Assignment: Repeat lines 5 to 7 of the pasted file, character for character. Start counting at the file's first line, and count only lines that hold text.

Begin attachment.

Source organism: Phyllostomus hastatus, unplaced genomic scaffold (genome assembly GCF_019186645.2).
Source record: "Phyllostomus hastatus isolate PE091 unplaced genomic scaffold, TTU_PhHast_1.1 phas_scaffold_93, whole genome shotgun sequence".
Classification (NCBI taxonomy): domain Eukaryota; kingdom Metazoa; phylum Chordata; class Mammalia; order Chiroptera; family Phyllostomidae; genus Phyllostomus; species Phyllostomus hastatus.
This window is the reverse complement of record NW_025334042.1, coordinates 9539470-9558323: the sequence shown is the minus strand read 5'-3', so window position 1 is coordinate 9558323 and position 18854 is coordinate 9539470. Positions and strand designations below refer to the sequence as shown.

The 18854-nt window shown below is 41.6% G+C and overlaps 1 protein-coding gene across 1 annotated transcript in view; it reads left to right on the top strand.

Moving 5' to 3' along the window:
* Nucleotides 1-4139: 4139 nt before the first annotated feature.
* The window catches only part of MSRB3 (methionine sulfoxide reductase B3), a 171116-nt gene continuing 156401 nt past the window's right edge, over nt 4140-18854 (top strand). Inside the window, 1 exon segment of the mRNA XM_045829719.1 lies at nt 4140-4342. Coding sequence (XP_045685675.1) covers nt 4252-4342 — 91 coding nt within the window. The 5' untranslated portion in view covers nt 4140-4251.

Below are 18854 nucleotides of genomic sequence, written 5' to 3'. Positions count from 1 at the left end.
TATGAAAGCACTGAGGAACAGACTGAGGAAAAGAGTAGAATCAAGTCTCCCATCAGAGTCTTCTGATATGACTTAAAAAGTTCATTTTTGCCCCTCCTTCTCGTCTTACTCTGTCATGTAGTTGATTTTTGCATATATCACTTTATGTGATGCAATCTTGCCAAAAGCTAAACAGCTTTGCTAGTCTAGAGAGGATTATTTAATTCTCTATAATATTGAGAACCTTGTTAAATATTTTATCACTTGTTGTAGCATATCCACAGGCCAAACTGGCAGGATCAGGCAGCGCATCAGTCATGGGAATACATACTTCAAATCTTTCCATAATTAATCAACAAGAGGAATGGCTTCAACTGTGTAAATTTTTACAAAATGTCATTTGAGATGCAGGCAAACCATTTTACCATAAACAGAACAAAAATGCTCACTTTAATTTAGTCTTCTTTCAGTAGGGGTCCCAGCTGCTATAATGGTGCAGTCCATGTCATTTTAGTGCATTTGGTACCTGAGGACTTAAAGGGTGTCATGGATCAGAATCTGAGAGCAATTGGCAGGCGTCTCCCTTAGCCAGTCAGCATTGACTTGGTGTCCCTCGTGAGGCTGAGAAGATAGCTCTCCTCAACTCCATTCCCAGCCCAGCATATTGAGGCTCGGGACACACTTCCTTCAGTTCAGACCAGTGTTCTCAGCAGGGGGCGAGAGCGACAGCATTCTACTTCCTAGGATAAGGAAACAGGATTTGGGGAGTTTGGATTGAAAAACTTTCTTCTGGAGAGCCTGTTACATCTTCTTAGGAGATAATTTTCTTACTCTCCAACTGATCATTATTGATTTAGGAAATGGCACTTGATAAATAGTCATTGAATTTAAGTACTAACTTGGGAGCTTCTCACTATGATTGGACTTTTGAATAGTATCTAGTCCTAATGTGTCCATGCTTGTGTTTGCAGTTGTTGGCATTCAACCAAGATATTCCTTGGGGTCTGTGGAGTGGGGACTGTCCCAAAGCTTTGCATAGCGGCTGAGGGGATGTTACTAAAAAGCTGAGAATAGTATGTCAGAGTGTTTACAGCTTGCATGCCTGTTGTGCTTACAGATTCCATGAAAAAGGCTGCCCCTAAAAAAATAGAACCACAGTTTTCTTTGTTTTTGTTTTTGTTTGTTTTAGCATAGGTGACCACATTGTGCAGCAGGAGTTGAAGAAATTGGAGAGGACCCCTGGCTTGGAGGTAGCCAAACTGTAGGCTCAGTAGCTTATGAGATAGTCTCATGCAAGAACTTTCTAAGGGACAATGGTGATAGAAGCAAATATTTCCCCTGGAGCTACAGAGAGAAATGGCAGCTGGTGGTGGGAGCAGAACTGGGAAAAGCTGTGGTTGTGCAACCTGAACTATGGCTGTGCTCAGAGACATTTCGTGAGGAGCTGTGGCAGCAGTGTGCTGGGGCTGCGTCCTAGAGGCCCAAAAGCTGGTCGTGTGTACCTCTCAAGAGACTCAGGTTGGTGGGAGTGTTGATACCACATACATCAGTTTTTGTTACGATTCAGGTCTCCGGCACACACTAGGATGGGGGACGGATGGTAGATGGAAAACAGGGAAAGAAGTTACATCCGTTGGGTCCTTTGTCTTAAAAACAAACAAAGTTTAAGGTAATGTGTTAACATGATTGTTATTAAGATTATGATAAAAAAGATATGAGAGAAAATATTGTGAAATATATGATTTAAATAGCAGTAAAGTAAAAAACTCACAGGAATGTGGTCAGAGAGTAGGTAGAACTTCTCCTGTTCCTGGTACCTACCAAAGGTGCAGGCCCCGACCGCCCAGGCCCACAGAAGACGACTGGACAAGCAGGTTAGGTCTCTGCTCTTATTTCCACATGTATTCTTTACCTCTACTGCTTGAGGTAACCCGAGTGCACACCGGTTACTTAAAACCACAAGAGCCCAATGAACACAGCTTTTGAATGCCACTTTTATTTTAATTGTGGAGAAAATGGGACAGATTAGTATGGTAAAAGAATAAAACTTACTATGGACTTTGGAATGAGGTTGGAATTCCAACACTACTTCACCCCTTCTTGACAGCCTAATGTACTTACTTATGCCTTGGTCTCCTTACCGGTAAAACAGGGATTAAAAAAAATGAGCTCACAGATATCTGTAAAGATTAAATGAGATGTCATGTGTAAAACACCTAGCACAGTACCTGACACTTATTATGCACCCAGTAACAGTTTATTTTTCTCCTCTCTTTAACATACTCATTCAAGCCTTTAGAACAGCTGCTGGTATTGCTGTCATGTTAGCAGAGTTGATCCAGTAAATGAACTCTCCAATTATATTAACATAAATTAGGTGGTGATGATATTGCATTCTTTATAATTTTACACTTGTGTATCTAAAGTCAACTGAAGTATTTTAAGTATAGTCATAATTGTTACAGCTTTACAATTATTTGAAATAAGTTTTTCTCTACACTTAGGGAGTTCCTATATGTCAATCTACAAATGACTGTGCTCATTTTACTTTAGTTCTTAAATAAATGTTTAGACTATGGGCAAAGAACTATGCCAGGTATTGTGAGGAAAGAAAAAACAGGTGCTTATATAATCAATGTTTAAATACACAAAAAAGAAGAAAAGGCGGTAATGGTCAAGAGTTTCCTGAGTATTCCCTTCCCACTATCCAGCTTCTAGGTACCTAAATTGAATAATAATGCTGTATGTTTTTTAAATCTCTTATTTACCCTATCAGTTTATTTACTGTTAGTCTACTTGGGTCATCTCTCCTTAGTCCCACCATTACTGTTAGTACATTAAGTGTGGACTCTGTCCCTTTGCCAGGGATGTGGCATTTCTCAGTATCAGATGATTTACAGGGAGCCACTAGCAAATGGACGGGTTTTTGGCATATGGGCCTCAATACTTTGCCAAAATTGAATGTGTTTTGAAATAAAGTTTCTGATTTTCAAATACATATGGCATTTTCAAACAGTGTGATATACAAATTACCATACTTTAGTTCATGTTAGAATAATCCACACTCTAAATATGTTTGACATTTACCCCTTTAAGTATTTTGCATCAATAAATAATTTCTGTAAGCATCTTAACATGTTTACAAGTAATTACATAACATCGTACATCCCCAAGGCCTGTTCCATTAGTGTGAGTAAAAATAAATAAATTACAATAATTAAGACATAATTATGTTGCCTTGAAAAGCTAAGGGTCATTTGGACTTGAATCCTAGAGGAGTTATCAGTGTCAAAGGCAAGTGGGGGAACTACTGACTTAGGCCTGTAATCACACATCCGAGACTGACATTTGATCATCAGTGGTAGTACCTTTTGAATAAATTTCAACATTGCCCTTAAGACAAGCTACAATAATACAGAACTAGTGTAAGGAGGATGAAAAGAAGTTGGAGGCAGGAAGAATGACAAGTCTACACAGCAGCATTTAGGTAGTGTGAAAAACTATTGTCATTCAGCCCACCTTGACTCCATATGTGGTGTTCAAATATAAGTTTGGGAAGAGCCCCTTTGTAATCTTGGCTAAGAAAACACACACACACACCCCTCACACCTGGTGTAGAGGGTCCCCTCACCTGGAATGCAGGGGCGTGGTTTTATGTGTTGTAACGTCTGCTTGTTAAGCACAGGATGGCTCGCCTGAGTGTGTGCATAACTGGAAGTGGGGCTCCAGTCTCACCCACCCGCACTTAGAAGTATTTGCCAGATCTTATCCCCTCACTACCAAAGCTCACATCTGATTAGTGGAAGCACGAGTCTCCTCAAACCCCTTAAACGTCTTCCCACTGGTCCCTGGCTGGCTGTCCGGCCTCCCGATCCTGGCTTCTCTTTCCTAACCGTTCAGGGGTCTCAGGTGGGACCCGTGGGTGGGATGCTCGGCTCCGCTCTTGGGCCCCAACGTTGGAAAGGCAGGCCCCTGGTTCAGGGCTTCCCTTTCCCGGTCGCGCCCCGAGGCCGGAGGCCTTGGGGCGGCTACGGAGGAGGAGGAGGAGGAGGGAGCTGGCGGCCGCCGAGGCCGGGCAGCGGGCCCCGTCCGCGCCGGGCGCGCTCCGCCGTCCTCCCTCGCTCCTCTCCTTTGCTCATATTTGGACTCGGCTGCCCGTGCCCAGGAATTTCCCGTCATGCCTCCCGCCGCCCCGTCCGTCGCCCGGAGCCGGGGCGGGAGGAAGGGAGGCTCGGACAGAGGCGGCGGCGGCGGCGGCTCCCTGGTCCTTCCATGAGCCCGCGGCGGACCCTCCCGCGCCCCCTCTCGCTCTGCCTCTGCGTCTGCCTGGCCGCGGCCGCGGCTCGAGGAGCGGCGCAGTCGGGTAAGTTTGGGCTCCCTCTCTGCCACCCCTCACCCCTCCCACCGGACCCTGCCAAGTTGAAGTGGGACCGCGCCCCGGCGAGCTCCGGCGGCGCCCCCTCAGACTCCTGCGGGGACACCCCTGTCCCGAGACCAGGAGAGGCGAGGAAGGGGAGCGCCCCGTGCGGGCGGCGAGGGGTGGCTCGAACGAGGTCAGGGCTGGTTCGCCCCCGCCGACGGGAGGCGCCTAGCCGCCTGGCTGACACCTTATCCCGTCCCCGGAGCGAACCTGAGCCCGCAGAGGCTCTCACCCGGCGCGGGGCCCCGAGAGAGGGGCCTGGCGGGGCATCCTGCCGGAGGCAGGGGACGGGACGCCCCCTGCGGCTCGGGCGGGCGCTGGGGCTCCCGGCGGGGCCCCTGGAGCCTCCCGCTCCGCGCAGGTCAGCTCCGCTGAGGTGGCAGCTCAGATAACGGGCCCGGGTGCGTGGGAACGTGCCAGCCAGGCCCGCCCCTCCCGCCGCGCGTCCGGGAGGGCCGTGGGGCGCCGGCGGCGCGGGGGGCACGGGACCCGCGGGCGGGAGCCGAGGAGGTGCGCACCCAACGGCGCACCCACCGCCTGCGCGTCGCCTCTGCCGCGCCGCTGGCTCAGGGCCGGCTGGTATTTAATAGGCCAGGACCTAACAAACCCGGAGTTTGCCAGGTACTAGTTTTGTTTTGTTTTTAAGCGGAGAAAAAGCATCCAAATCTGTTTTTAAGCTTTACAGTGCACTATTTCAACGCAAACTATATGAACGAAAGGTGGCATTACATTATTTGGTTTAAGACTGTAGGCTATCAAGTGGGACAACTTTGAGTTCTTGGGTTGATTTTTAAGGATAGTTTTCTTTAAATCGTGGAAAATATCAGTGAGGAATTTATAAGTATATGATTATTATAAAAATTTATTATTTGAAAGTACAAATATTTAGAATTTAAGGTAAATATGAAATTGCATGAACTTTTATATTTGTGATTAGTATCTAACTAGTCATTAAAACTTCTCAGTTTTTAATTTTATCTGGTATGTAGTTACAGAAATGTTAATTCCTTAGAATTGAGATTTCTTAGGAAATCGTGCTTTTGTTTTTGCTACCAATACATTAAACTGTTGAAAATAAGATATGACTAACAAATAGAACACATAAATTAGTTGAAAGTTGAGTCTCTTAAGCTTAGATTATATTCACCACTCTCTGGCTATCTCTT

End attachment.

The 18854-nt window shown below is 41.6% G+C and overlaps 1 protein-coding gene across 1 annotated transcript in view; it reads left to right on the top strand.

Moving 5' to 3' along the window:
* Nucleotides 1-4139: 4139 nt before the first annotated feature.